This brings me to that Reuters exclusive again about ISIS and its -- literally -- theology shaping the treatment of sexual slaves. This was strong stuff and, once again, the key was that members of the Reuters team actually read what ISIS leaders were saying about their own work. The headline: "Exclusive -- Islamic State ruling aims to settle who can have sex with female slaves."

In addition to the word "theology" in the lede, the key word used in this piece -- multiple times -- is "fatwa."

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Top 10 religion stories for 2015: How would Pope Francis have voted?

Top 10 religion stories for 2015: How would Pope Francis have voted?

No doubt about it, journalists really love Pope Francis. In many cases, they love the version of this pope that they have created through misquotes, partial quotes and by ignoring much of what he has to say. Hey, but who am I to judge?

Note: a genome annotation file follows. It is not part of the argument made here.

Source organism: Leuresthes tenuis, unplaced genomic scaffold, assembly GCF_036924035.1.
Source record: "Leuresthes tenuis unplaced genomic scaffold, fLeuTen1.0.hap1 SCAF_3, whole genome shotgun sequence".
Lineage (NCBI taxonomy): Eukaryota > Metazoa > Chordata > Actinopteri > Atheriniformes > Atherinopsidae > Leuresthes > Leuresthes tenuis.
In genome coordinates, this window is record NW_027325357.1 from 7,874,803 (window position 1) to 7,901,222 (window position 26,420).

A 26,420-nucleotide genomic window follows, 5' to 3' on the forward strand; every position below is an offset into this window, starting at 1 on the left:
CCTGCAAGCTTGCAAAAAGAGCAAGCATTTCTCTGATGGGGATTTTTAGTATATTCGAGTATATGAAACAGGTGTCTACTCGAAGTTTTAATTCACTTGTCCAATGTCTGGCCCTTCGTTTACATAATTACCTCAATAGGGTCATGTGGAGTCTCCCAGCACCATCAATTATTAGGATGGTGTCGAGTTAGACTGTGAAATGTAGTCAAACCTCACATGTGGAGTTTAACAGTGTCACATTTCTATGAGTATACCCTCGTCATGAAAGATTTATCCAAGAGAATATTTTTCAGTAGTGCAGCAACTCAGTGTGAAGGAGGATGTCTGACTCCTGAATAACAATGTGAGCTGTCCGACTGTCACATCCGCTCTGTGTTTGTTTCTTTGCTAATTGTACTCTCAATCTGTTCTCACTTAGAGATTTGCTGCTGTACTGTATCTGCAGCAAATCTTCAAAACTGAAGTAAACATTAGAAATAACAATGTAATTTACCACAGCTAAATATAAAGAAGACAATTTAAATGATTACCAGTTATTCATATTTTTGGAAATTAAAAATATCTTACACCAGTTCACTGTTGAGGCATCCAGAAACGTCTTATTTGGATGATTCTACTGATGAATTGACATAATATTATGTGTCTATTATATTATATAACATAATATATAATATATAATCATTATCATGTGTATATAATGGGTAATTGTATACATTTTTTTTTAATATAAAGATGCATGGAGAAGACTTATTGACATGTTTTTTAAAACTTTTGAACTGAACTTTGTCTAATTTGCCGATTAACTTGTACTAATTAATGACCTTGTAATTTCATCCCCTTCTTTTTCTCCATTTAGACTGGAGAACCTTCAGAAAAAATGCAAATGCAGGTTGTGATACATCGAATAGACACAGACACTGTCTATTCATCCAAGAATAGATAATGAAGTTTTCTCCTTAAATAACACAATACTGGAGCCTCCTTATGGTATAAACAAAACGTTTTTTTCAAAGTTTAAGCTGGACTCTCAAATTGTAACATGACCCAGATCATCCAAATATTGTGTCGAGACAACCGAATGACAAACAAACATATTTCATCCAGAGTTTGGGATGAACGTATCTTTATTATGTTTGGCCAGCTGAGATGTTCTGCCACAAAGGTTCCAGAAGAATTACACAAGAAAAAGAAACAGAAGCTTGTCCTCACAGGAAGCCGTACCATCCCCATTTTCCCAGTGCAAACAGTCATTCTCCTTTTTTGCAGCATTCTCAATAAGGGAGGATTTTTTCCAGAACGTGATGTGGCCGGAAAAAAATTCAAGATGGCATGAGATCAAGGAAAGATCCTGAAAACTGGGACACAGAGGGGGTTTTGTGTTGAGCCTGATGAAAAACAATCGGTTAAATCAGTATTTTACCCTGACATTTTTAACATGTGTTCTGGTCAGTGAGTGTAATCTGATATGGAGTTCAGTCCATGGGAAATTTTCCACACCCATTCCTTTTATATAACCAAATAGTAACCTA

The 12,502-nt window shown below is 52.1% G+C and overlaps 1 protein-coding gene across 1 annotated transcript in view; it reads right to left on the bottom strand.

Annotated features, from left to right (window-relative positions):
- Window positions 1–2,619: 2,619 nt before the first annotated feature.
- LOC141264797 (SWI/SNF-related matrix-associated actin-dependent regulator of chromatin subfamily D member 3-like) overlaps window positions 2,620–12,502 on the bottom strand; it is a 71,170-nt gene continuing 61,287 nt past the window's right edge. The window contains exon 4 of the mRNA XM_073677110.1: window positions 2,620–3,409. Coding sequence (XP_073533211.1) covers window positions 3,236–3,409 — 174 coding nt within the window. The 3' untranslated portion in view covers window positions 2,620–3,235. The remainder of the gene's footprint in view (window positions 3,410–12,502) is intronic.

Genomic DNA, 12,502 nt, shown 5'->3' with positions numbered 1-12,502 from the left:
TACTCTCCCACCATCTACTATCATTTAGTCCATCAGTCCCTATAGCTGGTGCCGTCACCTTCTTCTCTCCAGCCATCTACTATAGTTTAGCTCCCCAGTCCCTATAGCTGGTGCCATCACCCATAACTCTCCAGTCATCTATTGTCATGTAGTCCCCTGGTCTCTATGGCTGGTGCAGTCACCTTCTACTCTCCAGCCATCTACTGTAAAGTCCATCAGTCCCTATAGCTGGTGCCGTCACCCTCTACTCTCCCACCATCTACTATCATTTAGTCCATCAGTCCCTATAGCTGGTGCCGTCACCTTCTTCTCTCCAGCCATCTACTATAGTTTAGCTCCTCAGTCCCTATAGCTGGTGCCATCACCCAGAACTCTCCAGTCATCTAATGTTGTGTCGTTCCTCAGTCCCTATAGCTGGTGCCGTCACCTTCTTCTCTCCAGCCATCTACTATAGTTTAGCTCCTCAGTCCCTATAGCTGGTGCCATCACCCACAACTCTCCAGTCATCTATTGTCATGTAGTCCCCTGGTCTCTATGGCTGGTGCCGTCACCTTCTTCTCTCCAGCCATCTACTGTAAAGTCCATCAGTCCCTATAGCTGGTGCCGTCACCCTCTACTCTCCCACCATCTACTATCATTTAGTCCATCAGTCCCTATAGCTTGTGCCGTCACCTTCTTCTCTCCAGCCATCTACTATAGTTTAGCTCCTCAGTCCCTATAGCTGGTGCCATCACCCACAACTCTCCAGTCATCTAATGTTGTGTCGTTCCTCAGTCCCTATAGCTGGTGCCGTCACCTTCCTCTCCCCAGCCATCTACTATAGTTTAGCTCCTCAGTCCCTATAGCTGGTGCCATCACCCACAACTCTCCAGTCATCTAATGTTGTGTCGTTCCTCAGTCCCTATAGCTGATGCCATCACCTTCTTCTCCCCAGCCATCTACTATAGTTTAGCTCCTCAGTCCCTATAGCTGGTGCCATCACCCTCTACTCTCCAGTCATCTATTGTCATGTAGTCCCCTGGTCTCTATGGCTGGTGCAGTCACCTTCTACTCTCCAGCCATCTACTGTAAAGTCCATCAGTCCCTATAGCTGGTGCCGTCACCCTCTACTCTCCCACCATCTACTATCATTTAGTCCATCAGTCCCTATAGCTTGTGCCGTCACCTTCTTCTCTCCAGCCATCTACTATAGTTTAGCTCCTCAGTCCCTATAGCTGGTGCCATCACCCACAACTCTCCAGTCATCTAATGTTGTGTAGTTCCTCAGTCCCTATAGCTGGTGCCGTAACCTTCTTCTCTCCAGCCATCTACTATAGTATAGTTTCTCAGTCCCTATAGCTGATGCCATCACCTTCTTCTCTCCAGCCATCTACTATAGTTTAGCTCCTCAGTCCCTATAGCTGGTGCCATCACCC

Pope Francis had a lot to say during 2015 and, frankly, I thought that most of it was somewhat predictable, in terms of what we already knew about him. His sermons and addresses during the visit to Acela land in the media-rich American Northeast had lots of substance, but very few surprises.

So here is my question: Would Pope Francis think that he was the world's most important news story in 2015? I think not.

If you were looking for remarks by Francis that received little coverage, consider his steady stream of remarks about the persecution of religious minorities worldwide -- especially Christians in the Middle East. In the following quotes, drawn from a July sermon in a Mass with Eastern Catholics, he even comments on how the powerful have been ignoring this truly historic massacre: